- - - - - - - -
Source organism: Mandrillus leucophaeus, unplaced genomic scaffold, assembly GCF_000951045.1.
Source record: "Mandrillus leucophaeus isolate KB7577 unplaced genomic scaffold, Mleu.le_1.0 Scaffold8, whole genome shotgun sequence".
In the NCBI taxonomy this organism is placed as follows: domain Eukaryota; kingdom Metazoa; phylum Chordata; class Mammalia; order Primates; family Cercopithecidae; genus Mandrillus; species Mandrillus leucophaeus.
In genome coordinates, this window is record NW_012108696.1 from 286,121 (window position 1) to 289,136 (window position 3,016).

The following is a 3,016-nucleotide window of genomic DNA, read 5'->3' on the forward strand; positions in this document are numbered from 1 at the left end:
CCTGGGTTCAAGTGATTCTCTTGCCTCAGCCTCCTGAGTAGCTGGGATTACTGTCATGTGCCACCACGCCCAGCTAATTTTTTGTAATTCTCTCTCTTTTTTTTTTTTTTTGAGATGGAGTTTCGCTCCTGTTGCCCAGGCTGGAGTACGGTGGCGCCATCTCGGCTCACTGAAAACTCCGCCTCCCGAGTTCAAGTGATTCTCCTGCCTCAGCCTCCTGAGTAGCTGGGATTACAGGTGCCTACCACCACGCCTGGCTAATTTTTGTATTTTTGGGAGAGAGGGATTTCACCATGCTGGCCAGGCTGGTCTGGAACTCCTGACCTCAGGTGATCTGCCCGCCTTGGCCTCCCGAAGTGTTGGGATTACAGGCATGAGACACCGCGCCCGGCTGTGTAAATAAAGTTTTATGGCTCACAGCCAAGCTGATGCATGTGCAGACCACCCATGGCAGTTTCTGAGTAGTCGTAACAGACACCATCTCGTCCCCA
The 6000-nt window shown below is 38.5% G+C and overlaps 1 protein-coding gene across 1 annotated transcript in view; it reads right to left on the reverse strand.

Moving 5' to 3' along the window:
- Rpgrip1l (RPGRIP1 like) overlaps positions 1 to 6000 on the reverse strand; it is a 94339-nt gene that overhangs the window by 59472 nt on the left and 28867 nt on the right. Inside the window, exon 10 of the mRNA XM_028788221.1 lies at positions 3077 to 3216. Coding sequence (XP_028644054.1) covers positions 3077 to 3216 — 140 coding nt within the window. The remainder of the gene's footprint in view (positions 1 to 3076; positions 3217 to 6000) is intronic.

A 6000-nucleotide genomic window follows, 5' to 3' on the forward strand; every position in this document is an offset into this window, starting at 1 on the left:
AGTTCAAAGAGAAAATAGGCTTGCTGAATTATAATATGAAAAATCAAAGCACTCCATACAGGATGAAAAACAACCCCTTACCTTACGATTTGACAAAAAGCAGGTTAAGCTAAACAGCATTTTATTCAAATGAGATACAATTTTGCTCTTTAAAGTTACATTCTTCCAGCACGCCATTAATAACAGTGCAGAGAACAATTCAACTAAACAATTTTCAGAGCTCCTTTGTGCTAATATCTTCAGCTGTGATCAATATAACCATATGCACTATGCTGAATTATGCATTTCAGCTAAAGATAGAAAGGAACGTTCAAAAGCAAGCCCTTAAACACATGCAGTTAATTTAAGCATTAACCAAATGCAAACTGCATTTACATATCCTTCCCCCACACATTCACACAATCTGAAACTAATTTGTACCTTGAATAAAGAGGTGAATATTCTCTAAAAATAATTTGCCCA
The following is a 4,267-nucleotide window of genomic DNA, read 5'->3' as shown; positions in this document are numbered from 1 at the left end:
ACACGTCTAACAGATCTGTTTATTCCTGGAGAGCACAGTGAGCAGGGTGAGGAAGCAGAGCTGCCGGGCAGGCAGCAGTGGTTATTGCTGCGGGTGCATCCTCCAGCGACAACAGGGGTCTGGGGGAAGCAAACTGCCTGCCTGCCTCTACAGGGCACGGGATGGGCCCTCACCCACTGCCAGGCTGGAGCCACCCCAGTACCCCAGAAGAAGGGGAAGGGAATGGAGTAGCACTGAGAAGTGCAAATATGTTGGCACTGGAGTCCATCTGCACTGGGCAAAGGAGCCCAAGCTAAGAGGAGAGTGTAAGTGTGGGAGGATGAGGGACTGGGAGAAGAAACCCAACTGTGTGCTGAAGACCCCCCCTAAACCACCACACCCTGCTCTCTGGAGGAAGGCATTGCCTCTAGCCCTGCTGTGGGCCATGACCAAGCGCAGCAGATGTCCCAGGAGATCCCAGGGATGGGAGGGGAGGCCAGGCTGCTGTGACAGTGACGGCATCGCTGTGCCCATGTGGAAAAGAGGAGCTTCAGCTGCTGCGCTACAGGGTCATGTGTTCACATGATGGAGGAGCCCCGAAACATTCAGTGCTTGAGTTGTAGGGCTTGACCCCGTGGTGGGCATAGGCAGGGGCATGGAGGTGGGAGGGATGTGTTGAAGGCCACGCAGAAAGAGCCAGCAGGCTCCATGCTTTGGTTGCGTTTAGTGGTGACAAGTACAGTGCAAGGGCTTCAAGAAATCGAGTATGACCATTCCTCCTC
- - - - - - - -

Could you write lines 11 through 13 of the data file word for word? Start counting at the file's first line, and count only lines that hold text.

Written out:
AGTTCAAAGAGAAAATAGGCTTGCTGAATTATAATATGAAAAATCAAAGCACTCCATACAGGATGAAAAACAACCCCTTACCTTACGATTTGACAAAAAGCAGGTTAAGCTAAACAGCATTTTATTCAAATGAGATACAATTTTGCTCTTTAAAGTTACATTCTTCCAGCACGCCATTAATAACAGTGCAGAGAACAATTCAACTAAACAATTTTCAGAGCTCCTTTGTGCTAATATCTTCAGCTGTGATCAATATAACCATATGCACTATGCTGAATTATGCATTTCAGCTAAAGATAGAAAGGAACGTTCAAAAGCAAGCCCTTAAACACATGCAGTTAATTTAAGCATTAACCAAATGCAAACTGCATTTACATATCCTTCCCCCACACATTCACACAATCTGAAACTAATTTGTACCTTGAATAAAGAGGTGAATATTCTCTAAAAATAATTTGCCCA
The following is a 4,267-nucleotide window of genomic DNA, read 5'->3' as shown; positions in this document are numbered from 1 at the left end:
ACACGTCTAACAGATCTGTTTATTCCTGGAGAGCACAGTGAGCAGGGTGAGGAAGCAGAGCTGCCGGGCAGGCAGCAGTGGTTATTGCTGCGGGTGCATCCTCCAGCGACAACAGGGGTCTGGGGGAAGCAAACTGCCTGCCTGCCTCTACAGGGCACGGGATGGGCCCTCACCCACTGCCAGGCTGGAGCCACCCCAGTACCCCAGAAGAAGGGGAAGGGAATGGAGTAGCACTGAGAAGTGCAAATATGTTGGCACTGGAGTCCATCTGCACTGGGCAAAGGAGCCCAAGCTAAGAGGAGAGTGTAAGTGTGGGAGGATGAGGGACTGGGAGAAGAAACCCAACTGTGTGCTGAAGACCCCCCCTAAACCACCACACCCTGCTCTCTGGAGGAAGGCATTGCCTCTAGCCCTGCTGTGGGCCATGACCAAGCGCAGCAGATGTCCCAGGAGATCCCAGGGATGGGAGGGGAGGCCAGGCTGCTGTGACAGTGACGGCATCGCTGTGCCCATGTGGAAAAGAGGAGCTTCAGCTGCTGCGCTACAGGGTCATGTGTTCACATGATGGAGGAGCCCCGAAACATTCAGTGCTTGAGTTGTAGGGCTTGACCCCGTGGTGGGCATAGGCAGGGGCATGGAGGTGGGAGGGATGTGTTGAAGGCCACGCAGAAAGAGCCAGCAGGCTCCATGCTTTGGTTGCGTTTAGTGGTGACAAGTACAGTGCAAGGGCTTCAAGAAATCGAGTATGACCATTCCTCCTC